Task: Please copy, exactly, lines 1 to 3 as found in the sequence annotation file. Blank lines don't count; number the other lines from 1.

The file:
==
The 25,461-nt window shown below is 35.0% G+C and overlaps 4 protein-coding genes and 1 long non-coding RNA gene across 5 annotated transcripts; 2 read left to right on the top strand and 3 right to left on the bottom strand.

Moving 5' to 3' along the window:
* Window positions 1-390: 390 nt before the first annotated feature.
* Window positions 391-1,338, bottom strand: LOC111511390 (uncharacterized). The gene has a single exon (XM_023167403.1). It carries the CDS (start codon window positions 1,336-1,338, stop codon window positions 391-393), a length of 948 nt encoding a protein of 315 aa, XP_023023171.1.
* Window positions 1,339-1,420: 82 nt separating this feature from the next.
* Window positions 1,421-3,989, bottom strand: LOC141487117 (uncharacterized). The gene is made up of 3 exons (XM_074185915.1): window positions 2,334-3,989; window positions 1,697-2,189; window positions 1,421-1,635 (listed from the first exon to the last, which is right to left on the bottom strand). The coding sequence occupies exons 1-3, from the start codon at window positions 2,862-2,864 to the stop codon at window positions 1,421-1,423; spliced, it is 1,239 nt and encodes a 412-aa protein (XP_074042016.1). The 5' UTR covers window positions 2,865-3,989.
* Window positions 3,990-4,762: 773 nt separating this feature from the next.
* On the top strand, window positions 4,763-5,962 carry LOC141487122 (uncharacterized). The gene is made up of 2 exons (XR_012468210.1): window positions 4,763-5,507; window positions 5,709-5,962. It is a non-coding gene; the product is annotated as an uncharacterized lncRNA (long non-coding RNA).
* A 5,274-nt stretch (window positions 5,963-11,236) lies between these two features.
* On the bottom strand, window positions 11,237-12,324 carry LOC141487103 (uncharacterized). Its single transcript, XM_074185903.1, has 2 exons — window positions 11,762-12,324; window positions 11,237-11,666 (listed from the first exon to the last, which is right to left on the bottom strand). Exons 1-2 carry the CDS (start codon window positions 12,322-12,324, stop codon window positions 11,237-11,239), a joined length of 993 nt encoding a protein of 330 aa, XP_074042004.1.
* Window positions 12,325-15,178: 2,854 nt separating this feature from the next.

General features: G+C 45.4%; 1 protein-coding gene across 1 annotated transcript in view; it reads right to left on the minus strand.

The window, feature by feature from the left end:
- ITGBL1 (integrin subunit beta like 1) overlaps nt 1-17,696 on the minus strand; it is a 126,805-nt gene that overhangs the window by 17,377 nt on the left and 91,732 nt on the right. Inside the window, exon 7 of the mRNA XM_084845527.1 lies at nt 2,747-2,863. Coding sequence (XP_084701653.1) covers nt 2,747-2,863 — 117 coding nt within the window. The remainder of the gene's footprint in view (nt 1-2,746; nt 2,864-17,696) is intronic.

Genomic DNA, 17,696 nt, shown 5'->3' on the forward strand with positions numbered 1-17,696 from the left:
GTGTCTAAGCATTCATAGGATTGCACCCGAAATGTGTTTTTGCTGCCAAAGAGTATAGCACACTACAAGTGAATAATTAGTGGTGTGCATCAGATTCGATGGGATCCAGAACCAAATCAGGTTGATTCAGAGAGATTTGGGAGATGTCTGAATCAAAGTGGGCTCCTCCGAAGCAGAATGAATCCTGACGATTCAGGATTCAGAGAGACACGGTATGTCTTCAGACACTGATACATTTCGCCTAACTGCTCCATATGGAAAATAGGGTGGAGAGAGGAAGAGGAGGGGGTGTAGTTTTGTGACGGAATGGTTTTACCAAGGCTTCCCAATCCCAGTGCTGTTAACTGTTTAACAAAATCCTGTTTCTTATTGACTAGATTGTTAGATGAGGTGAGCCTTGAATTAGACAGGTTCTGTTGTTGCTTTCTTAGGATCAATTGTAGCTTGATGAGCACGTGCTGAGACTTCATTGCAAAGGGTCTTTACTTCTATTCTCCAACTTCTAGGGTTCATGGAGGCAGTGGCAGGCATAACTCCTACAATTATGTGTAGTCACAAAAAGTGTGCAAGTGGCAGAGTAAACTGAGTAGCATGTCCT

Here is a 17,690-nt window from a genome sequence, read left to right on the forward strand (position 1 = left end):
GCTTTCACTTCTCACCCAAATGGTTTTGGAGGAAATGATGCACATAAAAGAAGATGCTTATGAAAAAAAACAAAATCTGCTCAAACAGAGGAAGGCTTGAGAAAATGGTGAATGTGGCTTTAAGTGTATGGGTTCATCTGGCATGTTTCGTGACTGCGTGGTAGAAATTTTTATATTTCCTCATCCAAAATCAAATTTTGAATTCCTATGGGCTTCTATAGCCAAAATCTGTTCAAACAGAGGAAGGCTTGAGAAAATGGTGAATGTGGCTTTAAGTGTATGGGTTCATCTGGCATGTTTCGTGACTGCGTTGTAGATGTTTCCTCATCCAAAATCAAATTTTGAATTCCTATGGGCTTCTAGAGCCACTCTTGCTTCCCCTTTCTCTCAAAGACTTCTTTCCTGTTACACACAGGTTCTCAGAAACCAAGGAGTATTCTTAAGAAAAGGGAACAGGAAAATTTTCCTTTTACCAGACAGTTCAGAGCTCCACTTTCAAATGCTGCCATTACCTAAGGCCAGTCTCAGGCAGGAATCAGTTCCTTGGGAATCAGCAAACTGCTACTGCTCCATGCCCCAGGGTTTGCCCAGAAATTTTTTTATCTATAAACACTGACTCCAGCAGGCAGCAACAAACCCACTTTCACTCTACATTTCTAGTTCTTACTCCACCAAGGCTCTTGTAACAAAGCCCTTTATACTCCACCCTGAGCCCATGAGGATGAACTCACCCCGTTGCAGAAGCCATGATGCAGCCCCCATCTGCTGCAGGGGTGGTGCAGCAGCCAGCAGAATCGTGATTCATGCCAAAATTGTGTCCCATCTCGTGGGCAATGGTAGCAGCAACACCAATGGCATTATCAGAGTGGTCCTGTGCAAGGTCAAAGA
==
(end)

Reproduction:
The 25,461-nt window shown below is 35.0% G+C and overlaps 4 protein-coding genes and 1 long non-coding RNA gene across 5 annotated transcripts; 2 read left to right on the top strand and 3 right to left on the bottom strand.

Moving 5' to 3' along the window:
* Window positions 1-390: 390 nt before the first annotated feature.